Tuesday, March 31, 2015

Michael Gelb - How To Link Meditation, Routine, and Creativity

“Surrounded by noises from televisions, airplanes, subways and automobiles, most of us ‘tune out’ for self-protection.”
creativity; psychology today; michael gelb;
Creativity - Michael Gelb

Living in a faraway country, one that is overpopulated and overorderly (Japan), I feel the need to occasionally go into protective mode myself. Knowing the language somewhat proficiently has allowed me to come out of that protective shell. You should have seen me fresh off the boat, so to speak. I was a cultural klutz, a walking ignoramus. But there was something fresh about that time, something innocent. And if I hadn't spent so much of my waking life chasing booze and girls, I probably would have 

Discipline is the cure-all for that. We know that to be creative, to exercise the mind, body, and spirit, is what we are put here to do. Something beyond language and logic calls to us and shouts that message into our souls from the universal megaphone of life.

Spiritual practice has helped me stay more creative, as well. 

Gelb writes, "For those of us who live so much in our heads, that kind of connection with body sensations can be particularly challenging. Maybe personal growth practices like meditation can help."

On a related note, I once heard someone say that if you are having trouble with discipline, then create your own personal experiment. Pick something completely mundane or ridiculous, but make sure that you do it every single day. He gave the example of pouring a glass of water into the toilet at the exact same time each day.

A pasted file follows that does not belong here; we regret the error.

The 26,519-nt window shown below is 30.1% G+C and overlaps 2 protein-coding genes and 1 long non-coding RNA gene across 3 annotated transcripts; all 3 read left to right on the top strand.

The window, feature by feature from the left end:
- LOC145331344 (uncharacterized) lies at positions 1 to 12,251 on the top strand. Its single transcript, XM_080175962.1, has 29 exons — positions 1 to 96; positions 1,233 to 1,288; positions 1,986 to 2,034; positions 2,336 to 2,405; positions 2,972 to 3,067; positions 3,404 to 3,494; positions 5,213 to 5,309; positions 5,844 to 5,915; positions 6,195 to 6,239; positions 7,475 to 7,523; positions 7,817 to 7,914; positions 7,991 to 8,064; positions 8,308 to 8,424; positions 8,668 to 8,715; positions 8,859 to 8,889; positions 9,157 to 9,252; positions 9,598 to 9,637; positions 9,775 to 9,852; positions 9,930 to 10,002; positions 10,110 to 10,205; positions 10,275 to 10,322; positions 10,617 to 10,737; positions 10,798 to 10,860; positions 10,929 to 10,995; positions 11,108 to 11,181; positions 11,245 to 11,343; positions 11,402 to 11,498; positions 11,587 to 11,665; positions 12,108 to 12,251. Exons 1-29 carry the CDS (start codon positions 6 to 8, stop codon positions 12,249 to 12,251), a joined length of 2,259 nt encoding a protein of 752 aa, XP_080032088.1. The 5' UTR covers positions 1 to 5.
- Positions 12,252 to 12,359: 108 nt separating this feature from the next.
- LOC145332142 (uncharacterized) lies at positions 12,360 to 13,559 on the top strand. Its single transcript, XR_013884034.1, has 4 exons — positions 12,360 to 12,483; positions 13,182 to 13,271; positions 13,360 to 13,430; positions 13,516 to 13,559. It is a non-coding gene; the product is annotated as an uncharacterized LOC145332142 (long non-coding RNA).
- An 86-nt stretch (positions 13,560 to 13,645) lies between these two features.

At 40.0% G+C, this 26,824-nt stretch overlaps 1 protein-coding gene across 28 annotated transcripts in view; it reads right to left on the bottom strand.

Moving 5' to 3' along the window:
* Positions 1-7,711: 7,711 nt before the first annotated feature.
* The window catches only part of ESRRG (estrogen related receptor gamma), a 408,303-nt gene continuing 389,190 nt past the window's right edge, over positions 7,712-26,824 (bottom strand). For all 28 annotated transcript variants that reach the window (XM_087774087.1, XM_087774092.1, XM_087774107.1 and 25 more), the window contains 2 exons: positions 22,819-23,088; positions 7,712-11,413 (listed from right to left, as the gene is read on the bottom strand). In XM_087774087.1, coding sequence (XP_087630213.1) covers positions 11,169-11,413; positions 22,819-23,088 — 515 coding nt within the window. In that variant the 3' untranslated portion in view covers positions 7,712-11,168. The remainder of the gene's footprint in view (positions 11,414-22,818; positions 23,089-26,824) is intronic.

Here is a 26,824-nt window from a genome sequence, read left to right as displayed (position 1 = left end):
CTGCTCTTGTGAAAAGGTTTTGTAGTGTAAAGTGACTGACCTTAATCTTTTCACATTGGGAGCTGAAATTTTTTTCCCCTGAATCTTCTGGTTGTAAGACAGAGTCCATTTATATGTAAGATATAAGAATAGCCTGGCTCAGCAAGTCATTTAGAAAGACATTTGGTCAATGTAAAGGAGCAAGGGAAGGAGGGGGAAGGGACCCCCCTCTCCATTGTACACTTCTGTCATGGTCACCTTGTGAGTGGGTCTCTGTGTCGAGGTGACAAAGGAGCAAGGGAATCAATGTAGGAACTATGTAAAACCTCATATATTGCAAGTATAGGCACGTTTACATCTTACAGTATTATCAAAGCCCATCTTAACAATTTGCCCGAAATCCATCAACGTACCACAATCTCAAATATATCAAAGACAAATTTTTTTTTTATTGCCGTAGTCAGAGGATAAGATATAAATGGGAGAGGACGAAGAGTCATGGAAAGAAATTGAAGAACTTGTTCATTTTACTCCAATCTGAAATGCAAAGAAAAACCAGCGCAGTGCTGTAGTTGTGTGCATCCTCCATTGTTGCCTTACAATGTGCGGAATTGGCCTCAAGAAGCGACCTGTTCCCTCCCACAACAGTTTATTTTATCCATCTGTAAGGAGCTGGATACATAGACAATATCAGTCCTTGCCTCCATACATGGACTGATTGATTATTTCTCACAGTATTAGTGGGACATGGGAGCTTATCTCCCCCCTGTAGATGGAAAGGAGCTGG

Magical things will start happening in your life if you add a bit of discipline, a pinch of consistency to your existence, and this added ingredient can be the practice of meditation itself. Routine aids focus and ushers in purposefulness. Treat your routines like pets, plants, or children (all great tools to practice the skill of implementing routine, by the way) and nurture them tenderly, but rein them in when they get out of your hands. Your brain, plastistic by nature, will morph into something slightly different, something more utilitarian and well-rounded. It will work with your emotions better, and your emotions better with it. They will negotiate their terms like lifelong politicians instead of infants in the sandbox.

Getting back to Gelb, there are two important reminders here: silence and routine. Good luck finding both, each and every day. Start with meditation because we can train our brains to be quiet, even in the din of the shopping mall or the ruckus of the morning rush.



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